Friday, June 24, 2011

drinking from a fire-hose

For 8 days we’ve been drinking from a fire-hose.  We've absorbed a smorgasbord of cabbage and potatoes, lake-views, wonderful devotions about the Holy Spirit, colleagues’ stories, information and advice.  We’ve spoken out words of encouragement, worship and praise, grief and lament.  We’ve shared dreams and hopes and fears, processing together, with never enough time to go deep enough but with the promise of further conversation… which, by the time we all return to our full and varied lives, may be less practical than it feels at the moment.  
And now, two days after our marathon 14-hour return trip in the car (including a 4-hour reason-less delay at the border which meant we didn’t arrive home until 4am), my brain feels fried and listless.  Instead of feeling more full of the Holy Spirit, I feel less.  I even teared up at the breakfast table this morning, and couldn’t tell you why...
After weeding a row of lettuce, setting up the kiddie pool for the first time this summer, and splashing around with my boys for a while, I did feel better… But I could also feel my emotions tied uncertainly to my shifting environment.  Circumstantial joy is the most devious kind.  It’s like trying to keep a wave on the sand.  When a happy thing happens, your heart lifts.  But immediately a kid starts whining, and you plummet again.  
I started praying, almost unconsciously, “Restore to me the joy of Your salvation…”  I do know this, actually, even though I don’t live it.  I know that my joy has to be anchored in the Rock of my Salvation, or it will slip and slide with every interruption, spilled drink, temper tantrum or unexpected delay.  Even though I know this, it’s hard to live it out… and I have to go back to my post from two weeks ago: keep my stem in the Water.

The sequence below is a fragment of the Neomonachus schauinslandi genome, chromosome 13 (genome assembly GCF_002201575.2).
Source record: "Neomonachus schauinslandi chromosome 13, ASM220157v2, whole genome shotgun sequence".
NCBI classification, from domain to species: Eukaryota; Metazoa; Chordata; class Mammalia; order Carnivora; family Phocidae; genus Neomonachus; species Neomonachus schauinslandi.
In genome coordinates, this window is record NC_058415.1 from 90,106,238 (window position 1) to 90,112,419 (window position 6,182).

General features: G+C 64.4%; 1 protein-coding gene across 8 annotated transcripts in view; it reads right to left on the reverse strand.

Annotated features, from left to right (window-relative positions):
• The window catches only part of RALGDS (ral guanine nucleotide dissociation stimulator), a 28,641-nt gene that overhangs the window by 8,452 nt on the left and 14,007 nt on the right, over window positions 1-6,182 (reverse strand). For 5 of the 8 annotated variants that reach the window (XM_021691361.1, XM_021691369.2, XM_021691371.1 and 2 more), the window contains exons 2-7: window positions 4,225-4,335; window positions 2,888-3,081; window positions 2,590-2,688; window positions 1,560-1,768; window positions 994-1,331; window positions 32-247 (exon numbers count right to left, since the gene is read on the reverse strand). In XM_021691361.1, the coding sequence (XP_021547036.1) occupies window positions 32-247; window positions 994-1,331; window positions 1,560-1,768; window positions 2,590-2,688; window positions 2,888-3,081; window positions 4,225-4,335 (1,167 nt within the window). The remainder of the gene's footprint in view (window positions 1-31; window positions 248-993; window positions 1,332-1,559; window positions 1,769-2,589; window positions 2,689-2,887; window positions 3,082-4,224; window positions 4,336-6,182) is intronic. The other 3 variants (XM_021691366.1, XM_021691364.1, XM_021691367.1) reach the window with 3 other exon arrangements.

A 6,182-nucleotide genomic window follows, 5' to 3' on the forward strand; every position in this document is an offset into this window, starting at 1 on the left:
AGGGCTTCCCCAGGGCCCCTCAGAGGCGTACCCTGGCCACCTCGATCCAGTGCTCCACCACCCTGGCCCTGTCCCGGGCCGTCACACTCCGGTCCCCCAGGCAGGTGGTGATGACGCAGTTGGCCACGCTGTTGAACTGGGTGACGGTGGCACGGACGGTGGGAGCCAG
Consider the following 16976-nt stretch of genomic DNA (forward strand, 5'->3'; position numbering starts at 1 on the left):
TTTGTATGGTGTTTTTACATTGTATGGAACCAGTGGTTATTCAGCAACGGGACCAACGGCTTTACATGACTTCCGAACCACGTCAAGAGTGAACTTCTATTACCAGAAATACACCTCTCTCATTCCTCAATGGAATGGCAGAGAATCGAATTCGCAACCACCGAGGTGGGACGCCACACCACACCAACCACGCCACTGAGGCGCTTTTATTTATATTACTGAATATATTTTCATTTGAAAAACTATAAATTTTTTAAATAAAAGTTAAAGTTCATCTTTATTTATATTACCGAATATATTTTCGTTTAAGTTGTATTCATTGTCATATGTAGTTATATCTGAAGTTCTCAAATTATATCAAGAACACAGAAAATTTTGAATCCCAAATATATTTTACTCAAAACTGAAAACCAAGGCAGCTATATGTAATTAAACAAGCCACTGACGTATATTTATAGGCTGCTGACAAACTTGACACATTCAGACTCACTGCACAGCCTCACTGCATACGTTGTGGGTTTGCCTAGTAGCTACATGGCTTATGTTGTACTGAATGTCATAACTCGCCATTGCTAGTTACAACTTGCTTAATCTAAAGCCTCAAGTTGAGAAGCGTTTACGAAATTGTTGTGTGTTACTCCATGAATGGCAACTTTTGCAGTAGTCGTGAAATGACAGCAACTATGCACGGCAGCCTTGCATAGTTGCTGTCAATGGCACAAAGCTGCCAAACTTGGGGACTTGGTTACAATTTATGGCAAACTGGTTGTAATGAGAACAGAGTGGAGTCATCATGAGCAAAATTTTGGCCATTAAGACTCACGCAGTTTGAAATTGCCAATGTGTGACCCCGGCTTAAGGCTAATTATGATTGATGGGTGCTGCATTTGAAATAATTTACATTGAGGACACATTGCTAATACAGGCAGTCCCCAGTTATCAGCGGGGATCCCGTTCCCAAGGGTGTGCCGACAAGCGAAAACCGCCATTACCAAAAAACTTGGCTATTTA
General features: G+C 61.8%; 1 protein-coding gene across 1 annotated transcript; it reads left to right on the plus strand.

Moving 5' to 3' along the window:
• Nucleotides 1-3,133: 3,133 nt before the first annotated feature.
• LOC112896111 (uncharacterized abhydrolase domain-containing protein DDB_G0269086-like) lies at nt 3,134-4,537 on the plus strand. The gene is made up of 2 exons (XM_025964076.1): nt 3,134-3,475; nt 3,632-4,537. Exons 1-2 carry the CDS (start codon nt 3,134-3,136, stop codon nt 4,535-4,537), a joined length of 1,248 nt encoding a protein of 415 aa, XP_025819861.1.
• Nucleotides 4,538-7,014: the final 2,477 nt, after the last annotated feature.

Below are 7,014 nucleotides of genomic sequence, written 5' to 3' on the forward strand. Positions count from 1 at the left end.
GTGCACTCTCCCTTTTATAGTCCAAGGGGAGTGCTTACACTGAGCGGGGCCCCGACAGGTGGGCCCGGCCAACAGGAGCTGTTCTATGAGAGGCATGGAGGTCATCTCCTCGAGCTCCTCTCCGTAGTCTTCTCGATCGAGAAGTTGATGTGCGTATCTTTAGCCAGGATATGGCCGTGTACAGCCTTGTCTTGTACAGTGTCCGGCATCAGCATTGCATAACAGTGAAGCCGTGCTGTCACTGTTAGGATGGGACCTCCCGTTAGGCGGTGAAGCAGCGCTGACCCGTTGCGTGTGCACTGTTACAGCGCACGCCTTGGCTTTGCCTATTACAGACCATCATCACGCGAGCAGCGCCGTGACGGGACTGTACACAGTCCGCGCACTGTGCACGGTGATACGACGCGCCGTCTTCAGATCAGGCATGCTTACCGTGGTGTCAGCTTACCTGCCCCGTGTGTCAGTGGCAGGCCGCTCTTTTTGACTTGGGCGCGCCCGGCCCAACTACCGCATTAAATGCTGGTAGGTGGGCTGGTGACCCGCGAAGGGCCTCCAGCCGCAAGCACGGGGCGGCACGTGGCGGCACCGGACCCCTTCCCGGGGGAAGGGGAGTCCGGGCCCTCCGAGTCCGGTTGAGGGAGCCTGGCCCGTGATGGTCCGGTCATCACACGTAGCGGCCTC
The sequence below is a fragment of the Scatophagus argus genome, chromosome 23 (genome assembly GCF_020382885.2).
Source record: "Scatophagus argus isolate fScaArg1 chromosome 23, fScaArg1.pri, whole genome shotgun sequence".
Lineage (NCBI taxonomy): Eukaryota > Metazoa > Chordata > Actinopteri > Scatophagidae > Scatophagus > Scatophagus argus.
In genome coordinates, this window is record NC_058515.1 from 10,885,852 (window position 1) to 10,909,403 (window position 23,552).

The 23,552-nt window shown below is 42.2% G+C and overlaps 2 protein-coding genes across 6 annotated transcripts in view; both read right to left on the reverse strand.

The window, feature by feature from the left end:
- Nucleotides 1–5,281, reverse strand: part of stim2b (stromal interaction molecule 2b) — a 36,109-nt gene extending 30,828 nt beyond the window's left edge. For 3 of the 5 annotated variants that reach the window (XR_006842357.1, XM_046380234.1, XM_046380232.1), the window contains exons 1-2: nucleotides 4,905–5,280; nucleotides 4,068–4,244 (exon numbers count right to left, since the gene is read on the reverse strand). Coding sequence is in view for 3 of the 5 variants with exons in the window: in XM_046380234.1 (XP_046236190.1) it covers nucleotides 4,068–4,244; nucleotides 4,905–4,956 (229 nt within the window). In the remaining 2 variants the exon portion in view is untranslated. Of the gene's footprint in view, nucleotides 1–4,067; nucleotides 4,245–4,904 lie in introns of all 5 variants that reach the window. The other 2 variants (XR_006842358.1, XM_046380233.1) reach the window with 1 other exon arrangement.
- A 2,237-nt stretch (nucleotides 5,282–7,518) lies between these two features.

I painted this picture this afternoon, while the boys were watercoloring.  

Amateur, childish maybe… but it captures me as I want to be

a tree firmly planted by streams of water, that bears its fruit in season and its leaf does not wither” 
(Ps. 1:3).  

My leaves wither every time I anchor my joy in the shifting waterless sand of what’s around me, in whether what’s happening moment by moment is pleasing to me or not.  

Today I’m turning brown and shriveling at the edges.
Time to get my roots in the Water.


Something to ponder...
How do you rejuvenate when you feel dry and withered?


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